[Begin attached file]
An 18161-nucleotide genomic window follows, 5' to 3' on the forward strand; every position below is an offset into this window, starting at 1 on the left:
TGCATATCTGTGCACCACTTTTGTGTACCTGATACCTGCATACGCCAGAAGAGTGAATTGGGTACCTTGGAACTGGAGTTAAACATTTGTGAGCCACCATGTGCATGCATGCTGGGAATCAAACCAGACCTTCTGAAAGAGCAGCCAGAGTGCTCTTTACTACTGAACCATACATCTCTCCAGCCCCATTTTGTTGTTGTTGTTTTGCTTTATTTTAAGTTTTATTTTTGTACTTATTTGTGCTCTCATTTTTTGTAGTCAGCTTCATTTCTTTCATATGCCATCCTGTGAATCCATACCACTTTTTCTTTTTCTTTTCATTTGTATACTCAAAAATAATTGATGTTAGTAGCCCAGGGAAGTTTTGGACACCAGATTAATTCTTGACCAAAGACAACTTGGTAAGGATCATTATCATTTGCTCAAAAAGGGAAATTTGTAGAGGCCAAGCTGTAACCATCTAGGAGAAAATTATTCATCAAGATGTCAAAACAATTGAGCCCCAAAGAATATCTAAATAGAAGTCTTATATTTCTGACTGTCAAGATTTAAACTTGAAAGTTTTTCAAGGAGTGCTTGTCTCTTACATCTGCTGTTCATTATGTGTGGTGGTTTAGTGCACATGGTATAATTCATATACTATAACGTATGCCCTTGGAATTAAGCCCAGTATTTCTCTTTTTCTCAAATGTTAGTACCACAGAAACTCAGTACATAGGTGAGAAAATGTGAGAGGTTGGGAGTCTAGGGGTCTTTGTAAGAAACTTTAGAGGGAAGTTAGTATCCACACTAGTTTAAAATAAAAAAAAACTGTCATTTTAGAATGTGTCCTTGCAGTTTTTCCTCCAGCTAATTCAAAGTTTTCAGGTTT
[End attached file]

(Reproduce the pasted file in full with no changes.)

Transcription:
An 18161-nucleotide genomic window follows, 5' to 3' on the forward strand; every position below is an offset into this window, starting at 1 on the left:
TGCATATCTGTGCACCACTTTTGTGTACCTGATACCTGCATACGCCAGAAGAGTGAATTGGGTACCTTGGAACTGGAGTTAAACATTTGTGAGCCACCATGTGCATGCATGCTGGGAATCAAACCAGACCTTCTGAAAGAGCAGCCAGAGTGCTCTTTACTACTGAACCATACATCTCTCCAGCCCCATTTTGTTGTTGTTGTTTTGCTTTATTTTAAGTTTTATTTTTGTACTTATTTGTGCTCTCATTTTTTGTAGTCAGCTTCATTTCTTTCATATGCCATCCTGTGAATCCATACCACTTTTTCTTTTTCTTTTCATTTGTATACTCAAAAATAATTGATGTTAGTAGCCCAGGGAAGTTTTGGACACCAGATTAATTCTTGACCAAAGACAACTTGGTAAGGATCATTATCATTTGCTCAAAAAGGGAAATTTGTAGAGGCCAAGCTGTAACCATCTAGGAGAAAATTATTCATCAAGATGTCAAAACAATTGAGCCCCAAAGAATATCTAAATAGAAGTCTTATATTTCTGACTGTCAAGATTTAAACTTGAAAGTTTTTCAAGGAGTGCTTGTCTCTTACATCTGCTGTTCATTATGTGTGGTGGTTTAGTGCACATGGTATAATTCATATACTATAACGTATGCCCTTGGAATTAAGCCCAGTATTTCTCTTTTTCTCAAATGTTAGTACCACAGAAACTCAGTACATAGGTGAGAAAATGTGAGAGGTTGGGAGTCTAGGGGTCTTTGTAAGAAACTTTAGAGGGAAGTTAGTATCCACACTAGTTTAAAATAAAAAAAAACTGTCATTTTAGAATGTGTCCTTGCAGTTTTTCCTCCAGCTAATTCAAAGTTTTCAGGTTT